As the end of the academic year approaches and college and university students gear up for final exams, the black market for ADHD meds such as Concerta, Ritalin and Adderall will be doing a brisk business. It is what a campus newspaper at the University of Sydney calls “The Silent Rave.”
According to research published in 2006, the non-medical use of prescription stimulants (NPS) as “study drugs” among older teens and college students nationwide was 4%. More recently, however, that figure has been estimated at between 10 and 25 percent. Today, the fastest-growing demographic of those abusing prescription ADHD drugs consists of adults between the ages of 19 and 39 years.
There is certainly no shortage of supply. The Medical Abuse Project reports that while only 5.3% of college students actually had current prescriptions for ADHD medications, nearly 62% of those patients reported “diverting” their prescriptions – sharing, trading and selling their meds to fellow students. As is invariably the case with black markets, these medications command premium prices. For example, a single 35-milligram dose of Adderall can fetch $25 – and during finals week, that price can double.
What drives this illicit market in potentially dangerous prescription medications is academic pressure. One student, interviewed for an article in the State University at Buffalo publication The Spectrum, said she doesn’t feel “smart enough” to study for high-stakes exams unless she is taking Adderall, which gives her “that extra boost.” She says, “I feel like I’m on a massive high…my brain just feels super heavy like a boulder is pressing up against it but at the same time, I focus on one thing and I don’t wanna move.”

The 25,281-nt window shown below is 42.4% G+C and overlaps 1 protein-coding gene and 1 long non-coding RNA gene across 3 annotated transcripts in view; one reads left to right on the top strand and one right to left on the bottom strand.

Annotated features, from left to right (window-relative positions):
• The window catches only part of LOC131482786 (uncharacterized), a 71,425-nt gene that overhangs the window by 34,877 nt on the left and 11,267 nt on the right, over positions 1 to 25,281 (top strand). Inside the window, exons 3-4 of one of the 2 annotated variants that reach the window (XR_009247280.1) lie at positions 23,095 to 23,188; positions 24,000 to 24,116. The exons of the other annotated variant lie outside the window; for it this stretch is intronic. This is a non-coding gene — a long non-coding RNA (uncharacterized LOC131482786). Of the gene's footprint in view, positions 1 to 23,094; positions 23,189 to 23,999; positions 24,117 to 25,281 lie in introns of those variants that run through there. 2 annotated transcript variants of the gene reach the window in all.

And what of dangerous side effects and the potential for addiction? Is improved academic performance worth the risks? Since ADHD drugs are technically “legal” with a prescription, many students don’t consider the possible dangers. The fact is that methylphenidate, the active ingredient in Concerta, Adderall, Ritalin and similar medications, is not as physically addictive as more common amphetamines (both prescription and illegal versions). However, the potential for addiction does exist. In addition, long-term use can result in psychosis, insomnia, chronic anxiety and loss of appetite. Concerta, in particular, has been known to cause suicidal impulses in young people, and has been targeted in litigation.
Do such drugs actually improve academic performance? Recent medical research finds they do not. In one study, published in the February issue of Addictive Behaviors, researchers concluded that “students who engaged in nonmedical use of prescription stimulants showed no increases in their GPAs and gained no detectable advantages over their peers.” Another study last year from Florida International University found that “Long-acting stimulant medications haven’t been shown to help with homework performance despite companies advertising their utility for homework time.”
Conclusion: at best, students who abuse prescription drugs such as Concerta and Adderall in order to improve their grades are wasting their money. At worst, they are risking their health.